|US4621024 *||31 Dec 1984||4 Nov 1986||Paper Applications International, Inc.||Metal-coated hollow microspheres|
|US4748197 *||27 Jun 1984||31 May 1988||Allied Corporation||Fiber for reinforcing plastic composites and reinforced plastic composites therefrom|
|US5013771 *||21 Dec 1989||7 May 1991||Union Carbide Chemicals And Plastics Technology Corporation||Process for the production of glass fiber reinforced composite material|
|US5039566 *||27 Jun 1988||13 Aug 1991||Mcdonnell Douglas Corporation||Transparent composite material|
|US5080968 *||20 Feb 1990||14 Jan 1992||The B. F. Goodrich Company||Composites of vinyl resins and elastomer-coated fibers|
|US5262469 *||7 Dec 1992||16 Nov 1993||Shimadzu Corporation||Oxynitride glass fiber for composite products, and glass fiber-reinforced products|
|US5310590 *||4 Feb 1993||10 May 1994||Minnesota Mining And Manufacturing Company||Stitchbonded articles|
|US5316812 *||20 Dec 1991||31 May 1994||Minnesota Mining And Manufacturing Company||Coated abrasive backing|
|US5354829 *||30 Jun 1992||11 Oct 1994||Ppg Industries, Inc.||Silylated polyamine polymers and a method of treating fibers|
|US5417726 *||3 Feb 1994||23 May 1995||Minnesota Mining And Manufacturing Company||Coated abrasive backing|
|US5437928 *||29 Oct 1993||1 Aug 1995||Ppg Industries, Inc.||Glass fiber size and mat|
|US5543004 *||2 Mar 1994||6 Aug 1996||Minnesota Mining And Manufacturing Company||Stitchbonded articles and method of making same|
|US5573619 *||29 Oct 1993||12 Nov 1996||Minnesota Mining And Manufacturing Company||Method of making a coated abrasive belt with an endless, seamless backing|
|US5578096 *||10 Aug 1995||26 Nov 1996||Minnesota Mining And Manufacturing Company||Method for making a spliceless coated abrasive belt and the product thereof|
|US5580634 *||26 Sep 1994||3 Dec 1996||Minnesota Mining And Manufacturing Company||Coated abrasive backing|
|US5584897 *||29 Dec 1995||17 Dec 1996||Minnesota Mining And Manufacturing Company||Method for making an endless coated abrasive article|
|US5609706 *||8 May 1995||11 Mar 1997||Minnesota Mining And Manufacturing Company||Method of preparation of a coated abrasive belt with an endless, seamless backing|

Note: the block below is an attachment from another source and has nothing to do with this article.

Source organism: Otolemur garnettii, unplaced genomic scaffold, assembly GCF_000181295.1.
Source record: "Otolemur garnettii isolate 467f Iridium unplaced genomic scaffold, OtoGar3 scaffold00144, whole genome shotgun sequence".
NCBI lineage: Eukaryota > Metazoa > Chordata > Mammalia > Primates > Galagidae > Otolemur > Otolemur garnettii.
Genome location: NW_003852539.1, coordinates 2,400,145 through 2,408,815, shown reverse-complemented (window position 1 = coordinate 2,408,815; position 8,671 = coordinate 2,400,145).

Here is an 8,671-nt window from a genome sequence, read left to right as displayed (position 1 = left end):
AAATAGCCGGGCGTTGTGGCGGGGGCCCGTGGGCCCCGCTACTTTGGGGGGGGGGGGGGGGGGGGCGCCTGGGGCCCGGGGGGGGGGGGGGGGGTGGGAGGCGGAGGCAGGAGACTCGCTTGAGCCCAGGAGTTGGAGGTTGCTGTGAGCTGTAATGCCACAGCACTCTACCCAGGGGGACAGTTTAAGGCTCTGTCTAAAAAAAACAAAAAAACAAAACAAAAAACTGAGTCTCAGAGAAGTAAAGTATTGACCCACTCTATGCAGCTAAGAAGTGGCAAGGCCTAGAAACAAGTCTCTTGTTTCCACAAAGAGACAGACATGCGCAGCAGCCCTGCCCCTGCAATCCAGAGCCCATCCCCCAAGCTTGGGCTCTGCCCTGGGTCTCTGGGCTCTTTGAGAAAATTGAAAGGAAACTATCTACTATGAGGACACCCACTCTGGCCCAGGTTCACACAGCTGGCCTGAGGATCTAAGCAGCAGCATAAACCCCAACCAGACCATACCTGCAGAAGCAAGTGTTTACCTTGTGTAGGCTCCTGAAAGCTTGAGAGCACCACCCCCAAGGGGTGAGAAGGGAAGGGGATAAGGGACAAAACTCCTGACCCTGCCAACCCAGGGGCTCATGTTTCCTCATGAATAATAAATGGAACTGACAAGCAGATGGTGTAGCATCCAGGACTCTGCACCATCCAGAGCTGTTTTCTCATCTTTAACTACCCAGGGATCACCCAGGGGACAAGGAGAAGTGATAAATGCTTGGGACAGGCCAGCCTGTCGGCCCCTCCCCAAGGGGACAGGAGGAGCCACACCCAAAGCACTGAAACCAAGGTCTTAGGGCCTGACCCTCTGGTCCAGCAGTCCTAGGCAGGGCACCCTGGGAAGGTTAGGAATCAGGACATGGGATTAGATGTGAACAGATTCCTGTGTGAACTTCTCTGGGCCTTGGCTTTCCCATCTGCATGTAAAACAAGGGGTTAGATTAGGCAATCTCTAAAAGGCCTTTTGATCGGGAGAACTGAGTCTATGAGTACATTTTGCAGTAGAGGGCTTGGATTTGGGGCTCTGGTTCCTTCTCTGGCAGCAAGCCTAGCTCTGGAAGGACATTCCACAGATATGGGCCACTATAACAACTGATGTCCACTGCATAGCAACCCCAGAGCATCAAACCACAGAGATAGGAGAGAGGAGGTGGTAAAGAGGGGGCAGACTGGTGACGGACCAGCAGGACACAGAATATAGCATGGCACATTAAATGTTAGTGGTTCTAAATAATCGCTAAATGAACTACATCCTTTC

|US5648169 *||3 May 1995||15 Jul 1997||Ppg Industries, Inc.||Glass fiber size and mat|
|US5681612 *||20 Feb 1996||28 Oct 1997||Minnesota Mining And Manufacturing Company||Coated abrasives and methods of preparation|
|US5830248 *||21 Nov 1996||3 Nov 1998||Minnesota Mining & Manufacturing Company||Method for making a spliceless coated abrasive belt|
|US5849646 *||7 Jul 1997||15 Dec 1998||Minnesota Mining & Manufacturing Company||Coated abrasive backing|
|US5924917 *||24 Oct 1997||20 Jul 1999||Minnesota Mining And Manufacturing Company||Coated abrasives and methods of preparation|
|US6066188 *||16 Jul 1998||23 May 2000||Minnesota Mining And Manufacturing Company||Coated abrasive belt with an endless seamless backing and method of preparation|
|US6372169 *||7 Sep 1999||16 Apr 2002||Eitoku Yasuda||Process for producing a plastic sheet|
|US6406576||17 Oct 1996||18 Jun 2002||3M Innovative Properties Company||Method of making coated abrasive belt with an endless, seamless backing|
|US6406577||17 Oct 1996||18 Jun 2002||3M Innovative Properties Company||Method of making abrasive belt with an endless, seamless backing|
|US6569939 *||5 Mar 2001||27 May 2003||Wacker-Chemie Gmbh||Polymer composition for flexibilizing building materials|
|US6663705 *||21 Sep 2001||16 Dec 2003||Nok Corporation||Vulcanizing adhesive composition|
|US8012577||22 Jun 2010||6 Sep 2011||E.I. Du Pont De Nemours And Company||Composite article made by a process|
|US8021745||22 Jun 2010||20 Sep 2011||E. I. Du Pont De Nemours And Company||Semiconductor manufacture component|
|US8361610||22 Jun 2010||29 Jan 2013||E I Du Pont De Nemours And Company||Composite with low content of metal|
|US8415006||18 Aug 2011||9 Apr 2013||E I Du Pont De Nemours And Company||Semiconductor manufacture component|
|US20030004295 *||21 Sep 2001||2 Jan 2003||Kiyohumi Fukasawa||Vulcanizing adhesive composition|
|US20050244624 *||5 Mar 2003||3 Nov 2005||Michel Droux||Wet process chopped fiber mat production|
|US20060275616 *||3 Jun 2005||7 Dec 2006||Clough Robert S||Silane-based coupling agent|